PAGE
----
The Best TVs Under $500 to Buy Now


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For sports fans searching for a brand-new, big-screen TV for Super Bowl Sunday, as well as couch potatoes ready to curl up with a new season of a favorite show, the range of choices in cheap TVs is more appealing than ever. Ultra-high-definition TVs with 4K resolution are now available to budget shoppers, and overall picture quality and performance have gotten steadily better. plowed through online reviews and product specifications to come up with the best TVs under $500 -- most of which sport at least 50-inch screens and all of which are smart TVs that make streaming online content easy and convenient. Consumers looking to try out a TV with HDR technology will also find an affordable entry-level model thrown into our lineup.

Related: 11 Cool Gadgets From CES 2017 That You Can Actually Afford

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GOOD 1080P TV: TCL 55FS3750

The TCL 55FS3750 (starting at $448) has a 1080p HD screen rather than 4K ultra-HD resolution, but it measures 55 inches -- larger than 4K TVs selling around this price. This TV also boasts better-than-average black levels and contrast, and its color accuracy is very solid. The overall picture quality isn’t perfect, but expert reviewers say it’s still good enough to satisfy most buyers. This model uses the Roku smart TV platform to give users easy access to thousands of streaming sources such as Netflix, Amazon, and Hulu.

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The Insignia NS-50DR710NA17 (starting at $400) is arguably the best budget TV from Best Buy's electronics brand. It's a 50-inch 4K ultra-HD model with the Roku smart TV system, which is easy to use and supports thousands of streaming options. The color accuracy is nearly perfect without having to touch a single setting, according to reviews. This is also a fast TV with a fairly speedy response time, something gamers will appreciate.

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Those who like Roku for streaming will love the TCL 50UP130 (starting at $472), a relatively inexpensive 50-inch 4K ultra-HD TV. This is perhaps the best budget TV that incorporates the Roku platform into the TV itself -- no need for a separate Roku box. The included remote sports a headphone jack and voice search, nice touches for a cheap TV. Experts praise the picture quality, especially the color, although they say the black levels could stand to be darker.

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Experts say the 50-inch Vizio’s E50u-D2 ultra-HD 4K TV (starting at $498) has the best overall picture quality among its competitors. It’s one of the only budget TVs we researched that supports local dimming, which significantly improves its black levels, and the colors are accurate and vibrant. New to this year’s E-Series lineup is support for Google Cast. A Vizio app turns a smartphone into a remote for controlling the TV settings and streaming options. Be aware, however, that this TV doesn’t include a built-in tuner. Those who receive local broadcasts with a TV antenna will have to buy a separate tuner.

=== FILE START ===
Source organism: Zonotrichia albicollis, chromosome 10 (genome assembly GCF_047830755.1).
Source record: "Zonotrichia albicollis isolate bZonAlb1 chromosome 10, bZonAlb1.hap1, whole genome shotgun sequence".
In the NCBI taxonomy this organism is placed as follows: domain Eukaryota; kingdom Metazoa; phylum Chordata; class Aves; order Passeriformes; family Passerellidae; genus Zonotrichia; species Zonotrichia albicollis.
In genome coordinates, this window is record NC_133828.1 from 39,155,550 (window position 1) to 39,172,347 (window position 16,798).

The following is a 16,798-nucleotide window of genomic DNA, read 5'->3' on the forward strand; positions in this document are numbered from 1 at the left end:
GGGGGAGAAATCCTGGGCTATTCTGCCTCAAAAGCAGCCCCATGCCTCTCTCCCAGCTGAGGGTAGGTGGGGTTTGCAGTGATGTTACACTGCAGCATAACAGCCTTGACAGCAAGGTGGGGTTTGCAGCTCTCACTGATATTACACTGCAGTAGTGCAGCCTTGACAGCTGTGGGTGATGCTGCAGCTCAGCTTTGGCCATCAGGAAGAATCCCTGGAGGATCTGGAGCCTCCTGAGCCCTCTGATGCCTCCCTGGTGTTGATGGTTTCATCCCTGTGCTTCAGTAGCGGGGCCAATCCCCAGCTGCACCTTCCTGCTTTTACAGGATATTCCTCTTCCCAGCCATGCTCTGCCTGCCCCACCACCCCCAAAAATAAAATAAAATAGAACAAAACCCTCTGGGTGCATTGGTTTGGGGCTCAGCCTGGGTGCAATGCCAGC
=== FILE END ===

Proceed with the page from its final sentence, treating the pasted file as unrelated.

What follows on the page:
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The 50-inch Vizio D50u-D1 (starting at $498) is similar to its E-Series cousin in several ways. They’re both 4K TVs that support local dimming, which results in excellent black levels and high praise from reviewers for picture quality. Where the two models diverge is in the smart platform: The D50u-D1 uses a proprietary Vizio interface to stream content, whereas the Google Cast platform on the E50u-D2 offers more apps but requires a smartphone to control streaming services. The Vizio D50u-D1 also has a built-in tuner, unlike the E50u-D2, so it may be a better choice for those who like to watch over-the-air broadcasts.

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Starting at $547, the 49-inch LG 49UH6100 is a little outside the Cheapism price range, but it has one compelling feature that may be worth the splurge -- it supports high dynamic range. HDR is the TV-tech version of falling in love: Colors seem more vibrant, bright spots seem brighter, darks seem silkier and sexier. It significantly boosts picture quality and usually boosts the price, as well. The cost of these TVs will surely drop, and we expect better, even more affordable HDR TVs to appear soon -- but in the meantime, this budget model may be a suitable stand-in for some (although it has its share of shortcomings).